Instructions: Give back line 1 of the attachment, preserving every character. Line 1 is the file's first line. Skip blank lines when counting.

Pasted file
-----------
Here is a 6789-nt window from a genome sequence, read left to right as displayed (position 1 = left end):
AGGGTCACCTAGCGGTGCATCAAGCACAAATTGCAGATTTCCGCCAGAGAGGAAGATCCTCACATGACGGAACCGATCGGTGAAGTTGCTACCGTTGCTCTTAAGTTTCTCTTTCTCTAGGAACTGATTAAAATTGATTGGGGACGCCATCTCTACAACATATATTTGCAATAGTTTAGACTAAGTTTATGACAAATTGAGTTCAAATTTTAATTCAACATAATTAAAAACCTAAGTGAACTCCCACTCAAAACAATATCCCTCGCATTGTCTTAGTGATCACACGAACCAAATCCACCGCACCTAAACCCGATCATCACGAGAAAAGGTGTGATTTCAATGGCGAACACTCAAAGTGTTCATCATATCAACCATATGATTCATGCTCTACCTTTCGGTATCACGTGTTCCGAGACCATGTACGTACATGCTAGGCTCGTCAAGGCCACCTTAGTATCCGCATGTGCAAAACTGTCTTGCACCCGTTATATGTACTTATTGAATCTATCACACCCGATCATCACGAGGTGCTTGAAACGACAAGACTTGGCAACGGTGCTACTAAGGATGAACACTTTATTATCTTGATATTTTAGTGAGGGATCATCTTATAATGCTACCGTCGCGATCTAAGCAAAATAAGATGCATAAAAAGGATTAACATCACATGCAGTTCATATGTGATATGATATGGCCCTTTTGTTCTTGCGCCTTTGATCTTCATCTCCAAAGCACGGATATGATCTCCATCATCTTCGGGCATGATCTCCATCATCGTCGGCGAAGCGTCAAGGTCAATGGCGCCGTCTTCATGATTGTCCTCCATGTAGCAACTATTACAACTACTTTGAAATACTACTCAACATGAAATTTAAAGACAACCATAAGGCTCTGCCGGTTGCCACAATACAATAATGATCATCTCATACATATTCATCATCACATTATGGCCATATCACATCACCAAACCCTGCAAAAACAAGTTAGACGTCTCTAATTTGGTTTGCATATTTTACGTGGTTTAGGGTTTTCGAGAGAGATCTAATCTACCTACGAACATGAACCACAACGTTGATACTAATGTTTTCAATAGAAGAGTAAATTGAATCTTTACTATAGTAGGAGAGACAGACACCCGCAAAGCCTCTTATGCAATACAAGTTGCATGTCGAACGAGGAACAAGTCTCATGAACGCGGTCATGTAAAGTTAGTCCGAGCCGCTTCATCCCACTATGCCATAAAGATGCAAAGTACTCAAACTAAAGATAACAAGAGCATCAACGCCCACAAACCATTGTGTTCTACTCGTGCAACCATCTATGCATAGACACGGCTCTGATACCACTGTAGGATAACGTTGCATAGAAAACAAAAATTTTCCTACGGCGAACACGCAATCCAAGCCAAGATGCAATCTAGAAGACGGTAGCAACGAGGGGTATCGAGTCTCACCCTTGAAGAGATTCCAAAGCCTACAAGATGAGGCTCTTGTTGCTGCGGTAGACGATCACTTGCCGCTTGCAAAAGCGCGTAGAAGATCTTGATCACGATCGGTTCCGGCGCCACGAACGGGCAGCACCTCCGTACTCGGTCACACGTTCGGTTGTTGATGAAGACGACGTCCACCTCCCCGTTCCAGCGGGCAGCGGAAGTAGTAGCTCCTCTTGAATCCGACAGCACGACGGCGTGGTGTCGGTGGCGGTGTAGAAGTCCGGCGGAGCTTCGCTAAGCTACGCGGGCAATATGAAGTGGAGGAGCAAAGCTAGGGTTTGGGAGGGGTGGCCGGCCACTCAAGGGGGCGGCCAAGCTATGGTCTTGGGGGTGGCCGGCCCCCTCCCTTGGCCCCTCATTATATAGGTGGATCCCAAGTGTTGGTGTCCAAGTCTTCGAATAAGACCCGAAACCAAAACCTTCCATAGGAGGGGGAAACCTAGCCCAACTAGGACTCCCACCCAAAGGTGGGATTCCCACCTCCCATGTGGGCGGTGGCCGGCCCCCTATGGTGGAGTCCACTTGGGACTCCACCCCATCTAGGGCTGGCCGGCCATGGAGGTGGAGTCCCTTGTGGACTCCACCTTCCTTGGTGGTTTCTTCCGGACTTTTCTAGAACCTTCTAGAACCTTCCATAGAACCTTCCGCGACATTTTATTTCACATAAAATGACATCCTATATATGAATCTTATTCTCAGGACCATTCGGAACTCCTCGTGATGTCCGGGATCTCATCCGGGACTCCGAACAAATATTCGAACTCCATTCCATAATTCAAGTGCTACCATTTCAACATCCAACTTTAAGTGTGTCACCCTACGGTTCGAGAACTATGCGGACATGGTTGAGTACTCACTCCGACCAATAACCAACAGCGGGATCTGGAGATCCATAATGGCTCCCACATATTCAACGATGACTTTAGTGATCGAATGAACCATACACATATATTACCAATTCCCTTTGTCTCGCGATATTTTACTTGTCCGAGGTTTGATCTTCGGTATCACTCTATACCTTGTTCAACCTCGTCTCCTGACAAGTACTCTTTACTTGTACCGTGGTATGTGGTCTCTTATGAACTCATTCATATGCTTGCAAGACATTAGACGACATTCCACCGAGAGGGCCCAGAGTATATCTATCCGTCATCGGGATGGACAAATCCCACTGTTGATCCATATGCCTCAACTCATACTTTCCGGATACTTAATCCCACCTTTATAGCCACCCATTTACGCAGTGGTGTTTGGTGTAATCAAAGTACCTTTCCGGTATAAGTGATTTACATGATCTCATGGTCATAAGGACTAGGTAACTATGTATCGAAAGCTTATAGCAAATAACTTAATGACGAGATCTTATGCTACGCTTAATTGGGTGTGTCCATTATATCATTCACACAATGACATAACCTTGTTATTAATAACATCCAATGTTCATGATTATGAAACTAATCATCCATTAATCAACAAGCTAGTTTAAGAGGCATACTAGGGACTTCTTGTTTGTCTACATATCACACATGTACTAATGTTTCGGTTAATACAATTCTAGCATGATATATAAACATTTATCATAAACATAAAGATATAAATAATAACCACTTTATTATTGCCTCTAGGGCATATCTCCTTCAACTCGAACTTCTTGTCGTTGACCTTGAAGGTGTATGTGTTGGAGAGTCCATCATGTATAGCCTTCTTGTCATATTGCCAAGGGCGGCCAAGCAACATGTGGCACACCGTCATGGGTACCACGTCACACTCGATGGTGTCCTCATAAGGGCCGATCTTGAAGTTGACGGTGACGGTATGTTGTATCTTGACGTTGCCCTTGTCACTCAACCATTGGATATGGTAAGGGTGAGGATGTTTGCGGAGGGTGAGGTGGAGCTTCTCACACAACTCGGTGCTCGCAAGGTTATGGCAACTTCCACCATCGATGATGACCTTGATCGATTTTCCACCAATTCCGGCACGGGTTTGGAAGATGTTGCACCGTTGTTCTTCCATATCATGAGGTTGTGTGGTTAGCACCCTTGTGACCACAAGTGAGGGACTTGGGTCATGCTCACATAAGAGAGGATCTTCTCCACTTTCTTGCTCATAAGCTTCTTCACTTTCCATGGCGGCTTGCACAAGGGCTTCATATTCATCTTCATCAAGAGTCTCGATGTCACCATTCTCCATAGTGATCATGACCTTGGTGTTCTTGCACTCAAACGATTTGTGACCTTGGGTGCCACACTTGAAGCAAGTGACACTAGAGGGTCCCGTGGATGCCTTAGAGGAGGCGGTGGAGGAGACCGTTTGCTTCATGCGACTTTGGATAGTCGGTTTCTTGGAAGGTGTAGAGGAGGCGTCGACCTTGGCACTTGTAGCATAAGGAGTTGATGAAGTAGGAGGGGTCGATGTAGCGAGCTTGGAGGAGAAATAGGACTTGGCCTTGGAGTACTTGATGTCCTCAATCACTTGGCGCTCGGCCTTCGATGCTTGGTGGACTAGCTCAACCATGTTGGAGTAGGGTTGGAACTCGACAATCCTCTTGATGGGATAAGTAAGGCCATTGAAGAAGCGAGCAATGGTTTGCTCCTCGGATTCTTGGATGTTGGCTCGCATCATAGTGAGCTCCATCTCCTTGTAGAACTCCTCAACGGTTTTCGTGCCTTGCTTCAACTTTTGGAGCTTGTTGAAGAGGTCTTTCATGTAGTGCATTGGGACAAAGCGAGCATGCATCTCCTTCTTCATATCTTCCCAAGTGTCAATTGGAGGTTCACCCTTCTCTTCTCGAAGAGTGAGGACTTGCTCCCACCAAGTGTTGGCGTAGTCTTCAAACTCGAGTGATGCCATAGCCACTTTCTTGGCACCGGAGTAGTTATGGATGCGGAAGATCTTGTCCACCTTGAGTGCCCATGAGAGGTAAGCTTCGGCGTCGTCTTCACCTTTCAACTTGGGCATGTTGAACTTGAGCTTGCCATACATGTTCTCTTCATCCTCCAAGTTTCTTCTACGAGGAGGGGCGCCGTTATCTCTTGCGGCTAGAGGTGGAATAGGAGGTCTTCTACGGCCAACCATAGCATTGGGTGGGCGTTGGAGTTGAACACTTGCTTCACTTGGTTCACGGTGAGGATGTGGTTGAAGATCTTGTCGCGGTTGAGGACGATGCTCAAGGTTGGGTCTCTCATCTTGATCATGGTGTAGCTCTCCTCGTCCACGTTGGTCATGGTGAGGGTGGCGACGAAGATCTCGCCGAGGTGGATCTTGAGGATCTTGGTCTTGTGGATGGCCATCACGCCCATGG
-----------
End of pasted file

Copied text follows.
Here is a 6789-nt window from a genome sequence, read left to right as displayed (position 1 = left end):